AMC Entertainment shares soar in latest GameStop-style frenzy
Trading in US cinema chain is halted several times as amateur traders buy in huge volumes to punish short-sellers
Last modified on Thu 3 Jun 2021 07.44 EDT
Shares in AMC Entertainment, the biggest movie theatre business in the world and the owner of Odeon in the UK, have soared this week amid the resumption of the “meme stock” wars in which an army of small traders have taken up cudgels against Wall Street, prompting wild market swings.
Trading in the US firm was halted several times on Thursday as amateur traders scrambled to buy stock in huge volumes, as much as doubling the share price to more than $69 at one stage – valuing the business at $30bn – while professional stock analysts reckon it should be less than $4.
The frenzy is the latest example of small investors, often collaborating via Twitter or Reddit, latching on to unloved, low-value companies. Their aim is often as much to burn the professional investment firms that have taken out large bets against them as to make a profit.
The shares have in effect become memes – viral online phenomena – gathering momentum among backers attracted by the idea of forcing hedge funds to swallow multibillion-pound losses.
Earlier this year the bricks-and-mortar video game retailer GameStop was at the centre of a campaign that led to its shares soaring and plunging from day to day despite nothing about its prospects having changed.
While GameStop initially chose not to engage with its newfound cult status, AMC appears to have embraced it, offering small investors free popcorn and special offers, and cashing in on the high valuation by issuing new shares to raise funds. The incentives sparked fresh increases in AMC’s price.
With its cinemas across the US shut because of the pandemic, AMC shares began the year at just $2 and have since climbed by more than 3,000% thanks to the attention.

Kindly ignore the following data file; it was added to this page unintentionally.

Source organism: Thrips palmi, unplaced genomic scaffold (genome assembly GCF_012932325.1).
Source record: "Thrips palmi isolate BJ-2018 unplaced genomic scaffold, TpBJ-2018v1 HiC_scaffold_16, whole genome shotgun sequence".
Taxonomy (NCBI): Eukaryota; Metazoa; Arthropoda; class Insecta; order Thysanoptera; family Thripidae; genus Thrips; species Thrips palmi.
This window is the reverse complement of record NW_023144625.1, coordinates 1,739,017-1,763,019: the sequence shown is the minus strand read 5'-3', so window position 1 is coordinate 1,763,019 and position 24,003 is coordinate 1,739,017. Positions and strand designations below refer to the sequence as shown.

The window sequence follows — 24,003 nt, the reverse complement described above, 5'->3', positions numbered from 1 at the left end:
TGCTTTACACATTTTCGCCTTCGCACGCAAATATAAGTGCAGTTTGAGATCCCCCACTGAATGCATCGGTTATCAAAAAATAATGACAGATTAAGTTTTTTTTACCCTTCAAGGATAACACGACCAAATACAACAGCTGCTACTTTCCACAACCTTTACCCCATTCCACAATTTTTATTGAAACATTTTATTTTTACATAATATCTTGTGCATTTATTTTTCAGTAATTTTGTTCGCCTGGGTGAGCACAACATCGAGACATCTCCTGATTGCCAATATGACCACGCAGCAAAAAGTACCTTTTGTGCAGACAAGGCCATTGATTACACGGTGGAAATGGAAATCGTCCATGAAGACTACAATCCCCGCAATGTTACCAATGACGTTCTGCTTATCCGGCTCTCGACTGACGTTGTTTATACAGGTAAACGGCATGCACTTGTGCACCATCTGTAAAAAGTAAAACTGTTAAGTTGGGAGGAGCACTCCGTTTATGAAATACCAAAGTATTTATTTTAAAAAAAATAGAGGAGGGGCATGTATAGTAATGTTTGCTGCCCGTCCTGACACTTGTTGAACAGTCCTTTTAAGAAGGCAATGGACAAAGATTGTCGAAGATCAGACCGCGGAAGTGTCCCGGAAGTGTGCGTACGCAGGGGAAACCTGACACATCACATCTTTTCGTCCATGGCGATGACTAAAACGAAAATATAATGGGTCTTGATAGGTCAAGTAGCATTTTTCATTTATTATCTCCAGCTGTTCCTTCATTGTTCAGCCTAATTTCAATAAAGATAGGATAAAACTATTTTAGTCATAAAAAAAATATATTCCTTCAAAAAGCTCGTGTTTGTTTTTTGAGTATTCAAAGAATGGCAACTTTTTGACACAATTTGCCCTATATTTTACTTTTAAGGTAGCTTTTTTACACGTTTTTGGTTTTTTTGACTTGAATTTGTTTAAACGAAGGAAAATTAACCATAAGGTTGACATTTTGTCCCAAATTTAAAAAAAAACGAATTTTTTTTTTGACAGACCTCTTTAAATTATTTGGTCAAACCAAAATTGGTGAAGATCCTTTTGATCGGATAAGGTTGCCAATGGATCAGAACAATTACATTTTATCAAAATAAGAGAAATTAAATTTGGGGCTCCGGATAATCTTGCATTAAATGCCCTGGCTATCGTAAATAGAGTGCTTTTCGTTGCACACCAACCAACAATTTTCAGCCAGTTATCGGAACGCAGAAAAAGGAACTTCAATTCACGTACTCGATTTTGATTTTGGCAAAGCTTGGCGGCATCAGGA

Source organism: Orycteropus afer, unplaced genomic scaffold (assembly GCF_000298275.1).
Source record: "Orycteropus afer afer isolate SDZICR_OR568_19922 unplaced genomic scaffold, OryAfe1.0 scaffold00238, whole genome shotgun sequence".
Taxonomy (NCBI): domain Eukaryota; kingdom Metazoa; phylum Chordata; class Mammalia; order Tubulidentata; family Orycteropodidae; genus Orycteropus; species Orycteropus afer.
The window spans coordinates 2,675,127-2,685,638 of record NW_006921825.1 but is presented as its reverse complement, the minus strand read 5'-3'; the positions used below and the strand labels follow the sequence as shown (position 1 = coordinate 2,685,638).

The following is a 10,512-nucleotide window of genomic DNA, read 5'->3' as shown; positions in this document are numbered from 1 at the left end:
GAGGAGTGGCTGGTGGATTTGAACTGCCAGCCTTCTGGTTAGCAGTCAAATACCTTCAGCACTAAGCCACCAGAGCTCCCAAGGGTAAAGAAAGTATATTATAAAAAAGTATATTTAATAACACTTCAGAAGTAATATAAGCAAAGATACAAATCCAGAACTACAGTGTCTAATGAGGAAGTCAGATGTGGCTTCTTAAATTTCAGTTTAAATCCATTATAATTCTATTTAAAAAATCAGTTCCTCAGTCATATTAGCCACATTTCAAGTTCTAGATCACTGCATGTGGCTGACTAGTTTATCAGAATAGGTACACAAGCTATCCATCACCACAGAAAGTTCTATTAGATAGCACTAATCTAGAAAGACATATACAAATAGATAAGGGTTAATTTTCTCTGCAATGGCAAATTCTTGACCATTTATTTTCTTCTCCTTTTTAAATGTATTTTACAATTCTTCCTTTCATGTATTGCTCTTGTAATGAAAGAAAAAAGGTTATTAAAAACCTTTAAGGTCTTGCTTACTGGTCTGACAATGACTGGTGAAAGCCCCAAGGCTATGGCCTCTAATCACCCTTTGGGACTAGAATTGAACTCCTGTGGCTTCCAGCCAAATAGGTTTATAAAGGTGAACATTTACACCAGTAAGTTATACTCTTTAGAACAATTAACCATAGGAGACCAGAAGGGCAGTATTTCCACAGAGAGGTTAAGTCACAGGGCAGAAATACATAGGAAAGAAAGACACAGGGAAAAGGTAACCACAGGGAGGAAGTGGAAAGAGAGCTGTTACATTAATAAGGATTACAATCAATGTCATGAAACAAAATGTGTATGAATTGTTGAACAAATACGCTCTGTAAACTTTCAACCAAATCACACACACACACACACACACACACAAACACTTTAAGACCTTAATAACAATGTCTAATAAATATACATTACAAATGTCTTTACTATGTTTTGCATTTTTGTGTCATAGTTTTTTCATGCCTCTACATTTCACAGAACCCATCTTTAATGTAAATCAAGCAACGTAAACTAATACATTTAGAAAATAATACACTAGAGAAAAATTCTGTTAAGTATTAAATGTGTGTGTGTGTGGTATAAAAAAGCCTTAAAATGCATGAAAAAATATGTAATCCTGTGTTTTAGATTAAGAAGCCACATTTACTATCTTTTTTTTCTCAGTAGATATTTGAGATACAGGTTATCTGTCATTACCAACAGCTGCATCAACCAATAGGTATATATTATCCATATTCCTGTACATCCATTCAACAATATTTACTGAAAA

Susannah Streeter, a senior investment and markets analyst at the UK investment group Hargreaves Lansdown, said there were some genuine reasons for improved market sentiment around the cinema chain, pointing to strong sales since US movie theatres began reopening.
But she pointed to the “legacy effect from the revenge saga which played out earlier in the year, with AMC one of the stocks targeted by activist investors in a bid to create big losses for short-sellers”.
She said: “With AMC still a target for investors betting that the stock is way over-valued, it seems battle lines have been drawn again and a fresh short squeeze is again on the cards.”
Streeter said AMC and GameStop were now the most heavily bought stocks on Hargreaves Lansdown’s investment platform. Buyers should be wary about putting their savings into stocks with inflated values, she added.
“We would advise investors to proceed with caution and avoid following the herd into hot stocks which are the subject of frenzied speculation. It is a highly risky strategy and people should only dabble at the edges of their portfolio with money they can afford to lose.”
Investors have largely been undeterred by such warnings, with many professing themselves happy to engage in online activism that alarms or even hurts Wall Street.
AMC and GameStop are far from the only stocks being targeted by small traders, many encouraging one another via the Reddit forum WallStreetBets that kicked off the GameStop surge. The struggling retailer Bed Bath & Beyond gained 62% on Wednesday, while BlackBerry put on 32%.
The trend has brought home to professional investors the power of crowds to move markets, a phenomenon that has also been fuelled by the actions of the Tesla boss Elon Musk. On Wednesday a comment Musk made to his more than 56 million followers on Twitter about the viral “Baby Shark” YouTube video sparked a surge in the share price of a South Korean company.
His tweets have also triggered swings in the price of Tesla, as well as the value of digital currency bitcoin and its “joke” rival dogecoin, which soared in value despite having been created as little more than a fun internet meme.
The ability of amateurs to move markets has created unease in financial centres such as London and New York. “The period earlier in the year when so-called meme stocks were soaring wasn’t necessarily the happiest time for the markets overall, and it’s notable that after shares in US cinema chain AMC Entertainment soared to a record high overnight the FTSE 100 fell out of bed on Thursday morning,” said Danni Hewson, an AJ Bell financial analyst.
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